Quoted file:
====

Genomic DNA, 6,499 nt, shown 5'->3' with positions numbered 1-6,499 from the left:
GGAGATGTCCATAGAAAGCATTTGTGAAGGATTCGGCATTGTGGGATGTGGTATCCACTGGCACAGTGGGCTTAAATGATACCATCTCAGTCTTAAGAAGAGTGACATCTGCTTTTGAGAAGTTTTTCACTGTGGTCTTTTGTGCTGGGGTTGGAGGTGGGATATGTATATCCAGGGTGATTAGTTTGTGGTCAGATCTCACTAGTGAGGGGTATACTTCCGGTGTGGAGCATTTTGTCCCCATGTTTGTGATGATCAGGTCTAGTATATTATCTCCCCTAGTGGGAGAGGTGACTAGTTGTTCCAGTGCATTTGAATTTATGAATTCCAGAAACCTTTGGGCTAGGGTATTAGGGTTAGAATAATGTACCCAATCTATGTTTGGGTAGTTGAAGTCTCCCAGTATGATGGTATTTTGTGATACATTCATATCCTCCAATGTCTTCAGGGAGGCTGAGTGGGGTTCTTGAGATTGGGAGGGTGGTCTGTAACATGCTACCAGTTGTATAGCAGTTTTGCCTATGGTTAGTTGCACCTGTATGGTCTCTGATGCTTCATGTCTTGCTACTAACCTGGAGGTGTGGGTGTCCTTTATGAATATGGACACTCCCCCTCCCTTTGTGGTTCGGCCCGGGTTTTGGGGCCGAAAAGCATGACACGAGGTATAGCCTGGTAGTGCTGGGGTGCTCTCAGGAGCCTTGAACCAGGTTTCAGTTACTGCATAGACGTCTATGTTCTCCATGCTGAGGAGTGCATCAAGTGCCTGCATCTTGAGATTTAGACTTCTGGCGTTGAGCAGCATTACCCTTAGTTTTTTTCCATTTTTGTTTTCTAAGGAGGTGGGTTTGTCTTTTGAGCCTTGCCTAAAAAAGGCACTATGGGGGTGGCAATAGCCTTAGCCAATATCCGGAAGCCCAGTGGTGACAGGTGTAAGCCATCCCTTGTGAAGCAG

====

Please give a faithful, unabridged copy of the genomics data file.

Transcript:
Genomic DNA, 6,499 nt, shown 5'->3' with positions numbered 1-6,499 from the left:
GGAGATGTCCATAGAAAGCATTTGTGAAGGATTCGGCATTGTGGGATGTGGTATCCACTGGCACAGTGGGCTTAAATGATACCATCTCAGTCTTAAGAAGAGTGACATCTGCTTTTGAGAAGTTTTTCACTGTGGTCTTTTGTGCTGGGGTTGGAGGTGGGATATGTATATCCAGGGTGATTAGTTTGTGGTCAGATCTCACTAGTGAGGGGTATACTTCCGGTGTGGAGCATTTTGTCCCCATGTTTGTGATGATCAGGTCTAGTATATTATCTCCCCTAGTGGGAGAGGTGACTAGTTGTTCCAGTGCATTTGAATTTATGAATTCCAGAAACCTTTGGGCTAGGGTATTAGGGTTAGAATAATGTACCCAATCTATGTTTGGGTAGTTGAAGTCTCCCAGTATGATGGTATTTTGTGATACATTCATATCCTCCAATGTCTTCAGGGAGGCTGAGTGGGGTTCTTGAGATTGGGAGGGTGGTCTGTAACATGCTACCAGTTGTATAGCAGTTTTGCCTATGGTTAGTTGCACCTGTATGGTCTCTGATGCTTCATGTCTTGCTACTAACCTGGAGGTGTGGGTGTCCTTTATGAATATGGACACTCCCCCTCCCTTTGTGGTTCGGCCCGGGTTTTGGGGCCGAAAAGCATGACACGAGGTATAGCCTGGTAGTGCTGGGGTGCTCTCAGGAGCCTTGAACCAGGTTTCAGTTACTGCATAGACGTCTATGTTCTCCATGCTGAGGAGTGCATCAAGTGCCTGCATCTTGAGATTTAGACTTCTGGCGTTGAGCAGCATTACCCTTAGTTTTTTTCCATTTTTGTTTTCTAAGGAGGTGGGTTTGTCTTTTGAGCCTTGCCTAAAAAAGGCACTATGGGGGTGGCAATAGCCTTAGCCAATATCCGGAAGCCCAGTGGTGACAGGTGTAAGCCATCCCTTGTGAAGCAG